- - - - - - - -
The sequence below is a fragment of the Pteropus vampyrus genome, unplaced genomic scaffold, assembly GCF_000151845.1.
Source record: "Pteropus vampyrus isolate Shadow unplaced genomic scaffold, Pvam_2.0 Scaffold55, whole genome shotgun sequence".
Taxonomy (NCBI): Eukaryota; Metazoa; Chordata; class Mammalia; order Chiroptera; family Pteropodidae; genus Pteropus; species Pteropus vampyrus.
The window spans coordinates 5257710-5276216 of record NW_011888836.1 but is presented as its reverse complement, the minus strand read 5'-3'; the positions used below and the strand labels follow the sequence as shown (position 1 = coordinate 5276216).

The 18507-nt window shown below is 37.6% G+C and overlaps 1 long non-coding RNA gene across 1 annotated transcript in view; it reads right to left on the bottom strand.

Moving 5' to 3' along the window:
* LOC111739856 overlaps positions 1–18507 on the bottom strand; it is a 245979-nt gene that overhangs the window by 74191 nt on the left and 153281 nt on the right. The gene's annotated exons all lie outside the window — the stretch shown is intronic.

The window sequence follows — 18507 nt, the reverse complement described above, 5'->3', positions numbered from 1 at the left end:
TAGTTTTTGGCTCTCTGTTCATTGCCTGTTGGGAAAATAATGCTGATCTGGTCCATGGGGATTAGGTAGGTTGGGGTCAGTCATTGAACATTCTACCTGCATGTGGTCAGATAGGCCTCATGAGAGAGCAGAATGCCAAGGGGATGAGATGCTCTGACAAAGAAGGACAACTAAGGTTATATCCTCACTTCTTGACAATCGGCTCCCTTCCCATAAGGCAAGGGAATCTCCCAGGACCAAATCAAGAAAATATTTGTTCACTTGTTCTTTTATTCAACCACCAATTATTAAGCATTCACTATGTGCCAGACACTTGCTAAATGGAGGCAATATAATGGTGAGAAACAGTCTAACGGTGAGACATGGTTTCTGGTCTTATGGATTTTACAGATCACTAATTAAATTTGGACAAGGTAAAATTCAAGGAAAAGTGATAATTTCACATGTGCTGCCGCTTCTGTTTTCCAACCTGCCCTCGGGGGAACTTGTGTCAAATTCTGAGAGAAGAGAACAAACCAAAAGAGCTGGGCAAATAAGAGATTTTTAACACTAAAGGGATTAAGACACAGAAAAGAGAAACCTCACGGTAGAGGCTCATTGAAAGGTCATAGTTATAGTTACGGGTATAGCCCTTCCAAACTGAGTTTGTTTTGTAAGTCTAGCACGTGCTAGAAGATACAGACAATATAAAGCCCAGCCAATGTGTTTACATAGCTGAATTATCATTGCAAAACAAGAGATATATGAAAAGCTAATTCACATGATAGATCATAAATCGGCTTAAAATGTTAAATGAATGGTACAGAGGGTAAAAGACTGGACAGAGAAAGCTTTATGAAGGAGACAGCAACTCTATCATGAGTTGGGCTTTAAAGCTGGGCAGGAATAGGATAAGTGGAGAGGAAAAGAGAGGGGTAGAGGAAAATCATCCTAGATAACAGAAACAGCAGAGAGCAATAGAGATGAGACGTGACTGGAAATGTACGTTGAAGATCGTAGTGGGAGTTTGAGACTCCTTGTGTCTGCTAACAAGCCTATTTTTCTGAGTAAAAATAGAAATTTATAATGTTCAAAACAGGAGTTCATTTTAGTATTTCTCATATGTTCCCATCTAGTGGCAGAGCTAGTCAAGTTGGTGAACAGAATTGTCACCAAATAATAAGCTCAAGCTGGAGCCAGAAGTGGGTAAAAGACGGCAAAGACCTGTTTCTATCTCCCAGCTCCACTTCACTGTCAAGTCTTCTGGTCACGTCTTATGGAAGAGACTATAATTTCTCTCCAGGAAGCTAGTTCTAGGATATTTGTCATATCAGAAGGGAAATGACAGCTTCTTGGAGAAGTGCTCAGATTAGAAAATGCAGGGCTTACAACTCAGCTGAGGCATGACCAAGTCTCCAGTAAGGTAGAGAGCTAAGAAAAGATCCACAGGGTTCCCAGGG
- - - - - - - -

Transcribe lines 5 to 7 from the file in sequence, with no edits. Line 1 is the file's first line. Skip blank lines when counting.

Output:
The 18507-nt window shown below is 37.6% G+C and overlaps 1 long non-coding RNA gene across 1 annotated transcript in view; it reads right to left on the bottom strand.

Moving 5' to 3' along the window:
* LOC111739856 overlaps positions 1–18507 on the bottom strand; it is a 245979-nt gene that overhangs the window by 74191 nt on the left and 153281 nt on the right. The gene's annotated exons all lie outside the window — the stretch shown is intronic.